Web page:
When you’re travelling, it can be hard to remember about life in the real world. Your responsibilities, if any, are few and far between, and probably fall somewhere between remembering to plug in your phone before bed, and eschewing that last gin martini in favour of sleep.
I have been successful on one of these counts. (I will let you guess which.)
But sometimes, in the most magical of ways, you are reminded of your real life.
You arrive in a city that feels so much like home that you are left wistful and heartsick.
You can smell it in the sea salt air; hear it in the greedy chatter of seagulls overhead; feel it in the cool breeze that blows against your collarbones and cools the back of your neck.
This is how I felt about Helsinki.
Upon docking in the city, we left the boat and immediately rented bikes.
This system had worked impeccably well for us throughout the entirety of our journey, and we weren’t about to mess about trying something new. Helsinki is incredibly well-equipped for cyclists, and the minute we left the port we found ourselves pedaling on a well-marked (and beautifully sun-stained) sea-front path.
One thing I should mention: our bicycles were definitely the most suspect of all of the ones we had procured to date. Mine had a front wheel that was wobblier than an amateur high-wire walker, and neither my mum, nor I had any gears.
In the end, however, it didn’t matter. We spent five and a half hours cycling throughout Helsinki’s downtown core, and out into the different parks and squares. Plus, they cost us but twenty euros, and for that rock bottom price, we weren’t expecting Meridas.
One of the more interesting places we visited was Temppeliaukio Church. Built in 1969, it is also known as “The Church of the Rock” because it was quarried out of natural bedrock. Cut into the copper domed roof is a large skylight, allowing for natural light to illuminate both the pulpit and pews.
The church has no bells but houses an amazing organ that boast 43 stops, or pipes. After checking out the inside, mum and I climbed onto the roof (totally legally, might I add) and got a closer look at the stone and how it was carved.
From there, we cycled to the national museum, Finlandia Hall, and around the glorious Töölönlahti park and bay. We stopped at the top for ice cream and cinnamon buns and laughed like loons remembering how obsessed I was with the Evita soundtrack as a child.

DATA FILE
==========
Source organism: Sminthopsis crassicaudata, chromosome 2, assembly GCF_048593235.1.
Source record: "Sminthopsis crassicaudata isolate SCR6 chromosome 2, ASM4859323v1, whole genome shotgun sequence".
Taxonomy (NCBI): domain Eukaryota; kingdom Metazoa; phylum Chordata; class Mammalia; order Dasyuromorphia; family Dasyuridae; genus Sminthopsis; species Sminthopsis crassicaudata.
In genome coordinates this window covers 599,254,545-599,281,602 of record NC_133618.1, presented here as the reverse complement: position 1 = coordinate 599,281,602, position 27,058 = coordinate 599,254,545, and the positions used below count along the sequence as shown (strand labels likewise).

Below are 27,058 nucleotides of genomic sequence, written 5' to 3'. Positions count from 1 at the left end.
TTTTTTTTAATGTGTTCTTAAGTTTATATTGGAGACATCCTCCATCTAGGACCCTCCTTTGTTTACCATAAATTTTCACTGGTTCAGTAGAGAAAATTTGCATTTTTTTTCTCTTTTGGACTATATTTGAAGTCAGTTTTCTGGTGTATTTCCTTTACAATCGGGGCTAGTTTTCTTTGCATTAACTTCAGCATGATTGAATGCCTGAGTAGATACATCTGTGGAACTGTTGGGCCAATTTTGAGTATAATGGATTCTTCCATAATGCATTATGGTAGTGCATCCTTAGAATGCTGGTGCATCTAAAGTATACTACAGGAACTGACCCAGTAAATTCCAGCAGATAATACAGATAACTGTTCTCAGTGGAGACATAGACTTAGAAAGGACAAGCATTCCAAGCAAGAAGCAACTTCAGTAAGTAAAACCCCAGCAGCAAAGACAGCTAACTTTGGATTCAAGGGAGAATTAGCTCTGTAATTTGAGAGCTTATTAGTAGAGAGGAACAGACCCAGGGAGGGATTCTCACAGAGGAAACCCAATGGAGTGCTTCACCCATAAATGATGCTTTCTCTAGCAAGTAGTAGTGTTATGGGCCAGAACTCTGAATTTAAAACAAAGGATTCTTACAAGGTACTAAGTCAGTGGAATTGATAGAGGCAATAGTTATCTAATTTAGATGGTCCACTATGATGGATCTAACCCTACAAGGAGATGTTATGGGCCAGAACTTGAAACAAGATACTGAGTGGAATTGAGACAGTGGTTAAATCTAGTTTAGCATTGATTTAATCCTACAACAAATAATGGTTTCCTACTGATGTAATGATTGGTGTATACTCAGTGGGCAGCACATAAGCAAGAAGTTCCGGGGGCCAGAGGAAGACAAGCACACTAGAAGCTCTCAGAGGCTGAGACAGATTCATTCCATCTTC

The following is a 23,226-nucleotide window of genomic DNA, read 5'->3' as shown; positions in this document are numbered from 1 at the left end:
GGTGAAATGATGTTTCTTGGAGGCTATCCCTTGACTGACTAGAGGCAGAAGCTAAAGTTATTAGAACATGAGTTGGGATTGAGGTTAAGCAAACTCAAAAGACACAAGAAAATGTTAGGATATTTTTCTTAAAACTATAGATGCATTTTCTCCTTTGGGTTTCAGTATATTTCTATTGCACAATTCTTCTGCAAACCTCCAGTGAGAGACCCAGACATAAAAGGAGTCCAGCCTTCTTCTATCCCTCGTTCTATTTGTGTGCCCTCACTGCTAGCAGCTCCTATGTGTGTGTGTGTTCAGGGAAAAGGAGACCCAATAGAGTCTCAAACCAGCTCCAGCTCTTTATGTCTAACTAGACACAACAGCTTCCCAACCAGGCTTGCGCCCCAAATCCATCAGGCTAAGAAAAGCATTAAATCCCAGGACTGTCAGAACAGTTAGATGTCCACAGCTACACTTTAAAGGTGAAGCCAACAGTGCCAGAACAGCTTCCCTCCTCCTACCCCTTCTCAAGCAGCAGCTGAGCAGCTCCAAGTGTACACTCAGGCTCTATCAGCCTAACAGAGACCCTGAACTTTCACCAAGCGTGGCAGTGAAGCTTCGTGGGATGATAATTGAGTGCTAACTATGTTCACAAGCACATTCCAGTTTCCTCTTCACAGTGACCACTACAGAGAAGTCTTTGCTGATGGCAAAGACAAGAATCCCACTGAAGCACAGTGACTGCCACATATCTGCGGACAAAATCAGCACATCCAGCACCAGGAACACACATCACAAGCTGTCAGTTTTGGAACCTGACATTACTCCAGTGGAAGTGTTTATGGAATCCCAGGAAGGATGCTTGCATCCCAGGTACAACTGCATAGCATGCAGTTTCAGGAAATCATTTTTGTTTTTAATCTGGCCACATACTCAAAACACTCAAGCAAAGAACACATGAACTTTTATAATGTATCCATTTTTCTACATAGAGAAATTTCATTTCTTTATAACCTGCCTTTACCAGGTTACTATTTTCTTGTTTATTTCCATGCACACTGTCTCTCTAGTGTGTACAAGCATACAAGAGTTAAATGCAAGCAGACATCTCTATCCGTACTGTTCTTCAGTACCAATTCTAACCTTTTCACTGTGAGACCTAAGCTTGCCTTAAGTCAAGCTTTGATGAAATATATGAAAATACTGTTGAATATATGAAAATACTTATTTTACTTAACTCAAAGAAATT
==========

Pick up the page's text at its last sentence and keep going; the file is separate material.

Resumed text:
After leaving the park, we passed Helsinki’s train station, an incredible piece of architecture in its own right. Built predominantly out of Finnish granite, and with its imposing clock tower and arched roof, there is no question as to why it has been voted as one of the most beautiful railway stations in the world.
In and around city hall and parliament, residents were gearing up for the city’s Pride festivities: flags flew outside of every government building and the senate courtyard was a-buzz with music and revellers. We got to spend some time soaking up the atmosphere, and as the crowd gathered for the night’s festivities, I was reminded of so many amazing Pride days I’ve celebrated in Vancouver and Halifax with family and friends.
Helsinki is also my spirit city because I have never in my life seen so many hard-core runners in a single space or day. Everywhere I looked, I encountered flying Finns, outfitted in compression socks, garmin watches, and dual-breasted tetra packs. Just espying them made my feet itchy, and when I arrived back on the boat that night I ran extra hard in their, and their city’s honour.
It’s hard to properly communicate how much I felt at home in this city.
It was as if I had know it in another life.
Lived and loved there.
Helsinki was already alive inside of my heart, lungs, and bones
Like my love too, was carved from a stone.